June 29, 2018

IntelBrief: Recalibrating Recalculating the Fight Against Terrorism 

a B-2 Spirit, assigned to the 509th Bomb Wing, Whiteman Air Force Base, taxis on the flightline at Andersen Air Force Base (AFB), Guam (Staff Sgt. Joshua Smoot/U.S. Air Force via AP).
  • An article in the July/August edition of The Atlantic examines one very expensive air strike against Islamic State fighters in Libya.
  • The U.S. has struggled with effective and appropriate responses to terrorism, often relying on its military once a situation has reached a breaking point.
  • The Islamic State in Iraq and Syria required a strong military response but keeping the group weak now requires a more nuanced strategy.
  • An overly-militarized response to systemic terrorism tends to actually favor terrorists over the long run.


The fight against the so-called Islamic State has shifted. In the kinetic battle to degrade the territory of the Islamic State, the U.S. and its coalition have succeeded in their aims. The fight has now shifted, however, to a kind the U.S. has historically fought poorly: a battle to foster and enable resilient communities in broken societies.

In a recent piece in The Atlantic, William Langewiesche writes about a January 17, 2017 raid by two B-2 stealth bombers against a group of perhaps 100 Islamic State fighters in a remote area of Libya. Each B-2 bomber, designed for nuclear war, cost $2.1 billion dollars—so expensive that the Pentagon only procured 21 before ending the program. With the January 17 raid over an Islamic State desert camp in Libya, the U.S. was spending more than $4.2 billion dollars in stealth technology—not including the bombs, fuel, refueling logistics, or the aircrew training and maintenance—on a group of fighters sleeping in a desert with no air defense. By comparison, in fiscal year 2016/2107, USAID’s Office of U.S. Foreign Disaster Assistance (USAID/OFDA) and the U.S. Department of State’s Bureau of Population, Refugees, and Migration (State/PRM) allocated a total of just over $28 million dollars for humanitarian funding for Libya.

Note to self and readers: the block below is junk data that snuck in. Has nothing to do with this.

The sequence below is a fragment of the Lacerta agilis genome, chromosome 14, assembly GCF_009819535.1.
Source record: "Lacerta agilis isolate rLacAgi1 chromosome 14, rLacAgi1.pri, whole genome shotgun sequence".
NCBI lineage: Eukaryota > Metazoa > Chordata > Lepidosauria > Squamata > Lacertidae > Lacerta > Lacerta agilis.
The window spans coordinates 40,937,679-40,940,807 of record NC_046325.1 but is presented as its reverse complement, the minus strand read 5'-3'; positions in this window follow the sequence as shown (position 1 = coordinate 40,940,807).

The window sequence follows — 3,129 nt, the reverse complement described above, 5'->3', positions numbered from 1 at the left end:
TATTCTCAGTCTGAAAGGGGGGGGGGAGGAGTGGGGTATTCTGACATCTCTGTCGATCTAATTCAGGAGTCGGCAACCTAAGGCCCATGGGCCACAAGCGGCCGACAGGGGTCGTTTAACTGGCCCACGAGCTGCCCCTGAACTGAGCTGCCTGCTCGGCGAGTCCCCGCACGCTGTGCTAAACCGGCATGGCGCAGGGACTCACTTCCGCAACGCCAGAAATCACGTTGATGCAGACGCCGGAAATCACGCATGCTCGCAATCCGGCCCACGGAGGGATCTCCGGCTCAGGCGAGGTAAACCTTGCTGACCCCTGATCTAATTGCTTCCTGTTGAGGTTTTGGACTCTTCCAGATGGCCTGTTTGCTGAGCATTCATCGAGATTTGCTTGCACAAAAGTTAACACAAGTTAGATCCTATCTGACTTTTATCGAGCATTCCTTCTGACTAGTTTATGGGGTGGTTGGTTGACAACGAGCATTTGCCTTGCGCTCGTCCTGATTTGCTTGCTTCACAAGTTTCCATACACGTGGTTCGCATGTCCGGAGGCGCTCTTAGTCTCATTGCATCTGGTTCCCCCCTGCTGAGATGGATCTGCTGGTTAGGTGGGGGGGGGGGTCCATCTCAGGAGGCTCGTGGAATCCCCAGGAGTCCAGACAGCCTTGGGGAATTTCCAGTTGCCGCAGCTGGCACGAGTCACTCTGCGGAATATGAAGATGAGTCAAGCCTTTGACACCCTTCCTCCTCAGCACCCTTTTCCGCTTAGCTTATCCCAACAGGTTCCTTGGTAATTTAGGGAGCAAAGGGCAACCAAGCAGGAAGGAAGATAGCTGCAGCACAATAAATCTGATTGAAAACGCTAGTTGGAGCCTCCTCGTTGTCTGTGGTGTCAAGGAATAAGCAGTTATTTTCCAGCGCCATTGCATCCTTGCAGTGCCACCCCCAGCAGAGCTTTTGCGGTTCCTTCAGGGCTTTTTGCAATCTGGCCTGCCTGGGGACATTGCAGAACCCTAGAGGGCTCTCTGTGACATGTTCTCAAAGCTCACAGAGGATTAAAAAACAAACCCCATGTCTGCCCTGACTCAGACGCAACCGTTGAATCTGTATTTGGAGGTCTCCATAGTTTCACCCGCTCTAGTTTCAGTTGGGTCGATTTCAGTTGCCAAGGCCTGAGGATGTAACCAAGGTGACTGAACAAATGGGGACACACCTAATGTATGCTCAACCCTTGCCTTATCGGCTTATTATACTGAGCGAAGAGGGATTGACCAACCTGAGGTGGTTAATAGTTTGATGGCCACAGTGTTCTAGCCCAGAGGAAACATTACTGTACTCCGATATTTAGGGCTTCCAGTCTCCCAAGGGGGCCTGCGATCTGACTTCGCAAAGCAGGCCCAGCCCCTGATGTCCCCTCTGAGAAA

The raid was a tactical success, in that it reportedly killed all of the fighters, yet it revealed a long-running issue with the overall U.S. counterterrorism strategy. The emphasis on a military approach is understandable only when viewed in the worst-case scenario, in which a local terrorist group grows beyond the capability of local governments and police agencies to counter it, and shifts into an insurgency with a military capability that requires a corresponding military approach. In fact, it is usually the lack of effective local governance and police presence that gives rise to the terrorist group in the first place. The cost of stepping in at the earliest stages with micro-targeted aid and assistance is much lower. That approach can be more effective than the military response that becomes inevitable without it.

The fight against theIslamic State in Iraq and Syria, and in other places, including Libya, is ending only in the massive military sense of the word. The fight to prevent the next fight is ongoing and requires both a strategy and resources. The need in Syria and Iraq is staggering, with little appetite by the West in general and the U.S. specifically to engage in what they see as failed nation building—an understandable position given the abject failures of reconstruction efforts in Afghanistan and Iraq. Projects to build and sustain resilient societies organized with individual communities, not at the country level, in order to eliminate some of the push/pull factors of terrorism, are more manageable for the global community to support.


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